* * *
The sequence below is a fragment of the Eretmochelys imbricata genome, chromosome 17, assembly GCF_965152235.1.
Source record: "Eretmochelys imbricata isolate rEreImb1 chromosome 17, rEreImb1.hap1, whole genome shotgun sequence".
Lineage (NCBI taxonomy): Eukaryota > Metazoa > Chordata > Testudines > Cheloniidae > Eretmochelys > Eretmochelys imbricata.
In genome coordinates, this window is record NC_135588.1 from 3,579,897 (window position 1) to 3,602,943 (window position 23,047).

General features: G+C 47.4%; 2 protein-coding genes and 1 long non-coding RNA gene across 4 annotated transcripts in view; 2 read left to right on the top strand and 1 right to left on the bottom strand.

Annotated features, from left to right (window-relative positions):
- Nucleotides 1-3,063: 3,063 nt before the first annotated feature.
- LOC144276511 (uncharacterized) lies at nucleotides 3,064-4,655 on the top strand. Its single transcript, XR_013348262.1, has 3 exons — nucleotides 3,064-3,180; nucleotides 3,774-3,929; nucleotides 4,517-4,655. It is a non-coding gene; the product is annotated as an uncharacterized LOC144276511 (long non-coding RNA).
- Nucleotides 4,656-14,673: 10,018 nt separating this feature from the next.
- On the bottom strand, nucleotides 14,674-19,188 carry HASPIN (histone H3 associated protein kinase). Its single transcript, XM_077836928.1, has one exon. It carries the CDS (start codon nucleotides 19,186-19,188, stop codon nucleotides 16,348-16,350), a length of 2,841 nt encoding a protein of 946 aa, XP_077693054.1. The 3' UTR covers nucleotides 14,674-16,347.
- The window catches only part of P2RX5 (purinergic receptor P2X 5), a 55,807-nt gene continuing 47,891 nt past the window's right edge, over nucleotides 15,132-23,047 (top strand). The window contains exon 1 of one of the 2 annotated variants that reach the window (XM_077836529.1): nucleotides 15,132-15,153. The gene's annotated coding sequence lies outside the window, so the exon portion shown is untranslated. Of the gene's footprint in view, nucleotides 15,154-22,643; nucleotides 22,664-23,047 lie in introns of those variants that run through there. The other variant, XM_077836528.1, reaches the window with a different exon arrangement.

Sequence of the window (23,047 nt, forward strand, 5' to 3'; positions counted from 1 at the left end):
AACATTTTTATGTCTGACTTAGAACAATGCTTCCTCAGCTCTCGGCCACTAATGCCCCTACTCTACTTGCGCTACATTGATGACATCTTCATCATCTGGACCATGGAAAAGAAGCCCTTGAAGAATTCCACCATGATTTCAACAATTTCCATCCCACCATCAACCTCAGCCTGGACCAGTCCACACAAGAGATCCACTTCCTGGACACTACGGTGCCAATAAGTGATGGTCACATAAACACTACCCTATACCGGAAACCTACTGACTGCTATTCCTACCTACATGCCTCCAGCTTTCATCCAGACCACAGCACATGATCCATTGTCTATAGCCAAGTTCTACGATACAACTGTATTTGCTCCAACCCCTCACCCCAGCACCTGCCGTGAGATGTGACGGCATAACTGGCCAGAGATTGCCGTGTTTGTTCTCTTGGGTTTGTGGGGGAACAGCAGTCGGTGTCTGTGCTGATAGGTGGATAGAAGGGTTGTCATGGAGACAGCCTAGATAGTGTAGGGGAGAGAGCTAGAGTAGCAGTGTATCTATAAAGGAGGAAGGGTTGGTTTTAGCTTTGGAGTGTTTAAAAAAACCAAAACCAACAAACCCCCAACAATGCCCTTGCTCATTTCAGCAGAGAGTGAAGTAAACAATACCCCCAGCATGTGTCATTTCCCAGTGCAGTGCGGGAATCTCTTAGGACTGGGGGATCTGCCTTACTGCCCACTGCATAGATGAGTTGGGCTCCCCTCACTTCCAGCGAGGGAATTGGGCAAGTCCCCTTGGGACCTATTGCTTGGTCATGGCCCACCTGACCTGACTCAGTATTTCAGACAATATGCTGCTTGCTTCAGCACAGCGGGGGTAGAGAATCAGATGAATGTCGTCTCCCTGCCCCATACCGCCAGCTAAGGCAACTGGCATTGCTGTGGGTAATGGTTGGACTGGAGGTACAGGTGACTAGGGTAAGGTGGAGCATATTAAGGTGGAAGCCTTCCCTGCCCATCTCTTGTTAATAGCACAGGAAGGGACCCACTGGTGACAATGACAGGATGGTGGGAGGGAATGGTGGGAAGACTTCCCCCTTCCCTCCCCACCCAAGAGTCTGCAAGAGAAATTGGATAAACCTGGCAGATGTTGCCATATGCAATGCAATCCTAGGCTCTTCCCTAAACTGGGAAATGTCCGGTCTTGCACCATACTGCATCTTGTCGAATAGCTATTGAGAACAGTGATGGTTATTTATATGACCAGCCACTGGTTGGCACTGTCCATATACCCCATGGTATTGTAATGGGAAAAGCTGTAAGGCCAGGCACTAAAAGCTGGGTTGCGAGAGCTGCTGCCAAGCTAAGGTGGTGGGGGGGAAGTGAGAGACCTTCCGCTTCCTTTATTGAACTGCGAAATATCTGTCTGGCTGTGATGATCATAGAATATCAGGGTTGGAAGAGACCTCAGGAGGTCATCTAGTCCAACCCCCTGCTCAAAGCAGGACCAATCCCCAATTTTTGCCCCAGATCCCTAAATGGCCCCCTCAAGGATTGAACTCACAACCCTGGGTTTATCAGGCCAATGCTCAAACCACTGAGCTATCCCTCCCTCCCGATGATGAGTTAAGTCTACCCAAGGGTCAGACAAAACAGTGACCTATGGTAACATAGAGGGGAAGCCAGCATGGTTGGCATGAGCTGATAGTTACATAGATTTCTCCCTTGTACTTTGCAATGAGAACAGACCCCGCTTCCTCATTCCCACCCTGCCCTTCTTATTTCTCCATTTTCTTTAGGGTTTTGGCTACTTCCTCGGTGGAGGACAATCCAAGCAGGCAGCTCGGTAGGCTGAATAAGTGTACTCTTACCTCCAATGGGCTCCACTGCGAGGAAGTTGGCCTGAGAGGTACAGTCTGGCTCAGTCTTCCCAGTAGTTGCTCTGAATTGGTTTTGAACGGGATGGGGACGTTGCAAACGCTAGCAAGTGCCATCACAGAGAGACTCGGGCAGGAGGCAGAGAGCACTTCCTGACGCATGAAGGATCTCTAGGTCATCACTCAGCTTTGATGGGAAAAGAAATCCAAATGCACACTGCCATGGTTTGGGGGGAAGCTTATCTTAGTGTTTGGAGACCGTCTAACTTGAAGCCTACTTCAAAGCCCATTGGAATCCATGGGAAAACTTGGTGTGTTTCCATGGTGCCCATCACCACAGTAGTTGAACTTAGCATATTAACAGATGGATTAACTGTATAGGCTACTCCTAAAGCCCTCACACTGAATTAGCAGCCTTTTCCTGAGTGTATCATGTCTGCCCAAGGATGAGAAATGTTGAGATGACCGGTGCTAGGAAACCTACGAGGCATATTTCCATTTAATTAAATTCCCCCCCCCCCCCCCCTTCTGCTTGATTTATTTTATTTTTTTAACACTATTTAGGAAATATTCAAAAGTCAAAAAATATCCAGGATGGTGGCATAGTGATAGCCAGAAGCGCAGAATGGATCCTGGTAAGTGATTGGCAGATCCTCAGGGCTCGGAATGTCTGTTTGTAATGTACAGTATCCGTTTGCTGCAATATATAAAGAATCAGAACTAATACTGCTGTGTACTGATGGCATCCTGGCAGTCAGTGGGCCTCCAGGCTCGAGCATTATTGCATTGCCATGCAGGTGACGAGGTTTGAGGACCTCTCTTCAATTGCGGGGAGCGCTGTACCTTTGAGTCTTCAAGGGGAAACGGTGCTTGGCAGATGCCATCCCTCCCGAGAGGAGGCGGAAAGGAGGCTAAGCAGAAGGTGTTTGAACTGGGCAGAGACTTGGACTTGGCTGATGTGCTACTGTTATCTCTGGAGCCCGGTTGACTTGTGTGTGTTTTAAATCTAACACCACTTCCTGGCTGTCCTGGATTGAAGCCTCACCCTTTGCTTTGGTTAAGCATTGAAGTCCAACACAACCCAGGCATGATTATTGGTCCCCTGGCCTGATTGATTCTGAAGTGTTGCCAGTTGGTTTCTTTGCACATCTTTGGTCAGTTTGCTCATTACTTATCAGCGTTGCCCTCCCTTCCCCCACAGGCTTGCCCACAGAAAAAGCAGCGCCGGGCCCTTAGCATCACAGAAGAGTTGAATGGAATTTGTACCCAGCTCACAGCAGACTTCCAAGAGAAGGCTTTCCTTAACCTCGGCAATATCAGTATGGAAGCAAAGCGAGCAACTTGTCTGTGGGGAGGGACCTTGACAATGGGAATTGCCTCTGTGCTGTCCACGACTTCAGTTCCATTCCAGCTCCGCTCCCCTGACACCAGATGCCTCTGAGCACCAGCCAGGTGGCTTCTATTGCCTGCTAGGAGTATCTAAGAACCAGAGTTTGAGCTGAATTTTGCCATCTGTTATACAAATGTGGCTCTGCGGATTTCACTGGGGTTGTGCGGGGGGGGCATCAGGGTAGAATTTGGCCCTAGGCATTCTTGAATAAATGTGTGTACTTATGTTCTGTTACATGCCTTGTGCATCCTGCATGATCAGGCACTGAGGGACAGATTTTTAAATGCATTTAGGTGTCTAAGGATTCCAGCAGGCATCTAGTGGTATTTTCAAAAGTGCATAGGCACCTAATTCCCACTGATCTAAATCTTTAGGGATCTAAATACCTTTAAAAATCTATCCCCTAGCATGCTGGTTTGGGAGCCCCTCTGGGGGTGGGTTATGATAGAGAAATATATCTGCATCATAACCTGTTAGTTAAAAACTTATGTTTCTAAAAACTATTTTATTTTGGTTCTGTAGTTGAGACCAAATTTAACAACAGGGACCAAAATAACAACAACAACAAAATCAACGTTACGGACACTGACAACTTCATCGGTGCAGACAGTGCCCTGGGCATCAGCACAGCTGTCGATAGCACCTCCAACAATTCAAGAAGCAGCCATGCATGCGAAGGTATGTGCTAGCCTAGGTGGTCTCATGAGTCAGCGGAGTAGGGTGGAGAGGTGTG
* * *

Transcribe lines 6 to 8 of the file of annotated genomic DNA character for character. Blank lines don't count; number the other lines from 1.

Annotated features, from left to right (window-relative positions):
- Nucleotides 1-3,063: 3,063 nt before the first annotated feature.
- LOC144276511 (uncharacterized) lies at nucleotides 3,064-4,655 on the top strand. Its single transcript, XR_013348262.1, has 3 exons — nucleotides 3,064-3,180; nucleotides 3,774-3,929; nucleotides 4,517-4,655. It is a non-coding gene; the product is annotated as an uncharacterized LOC144276511 (long non-coding RNA).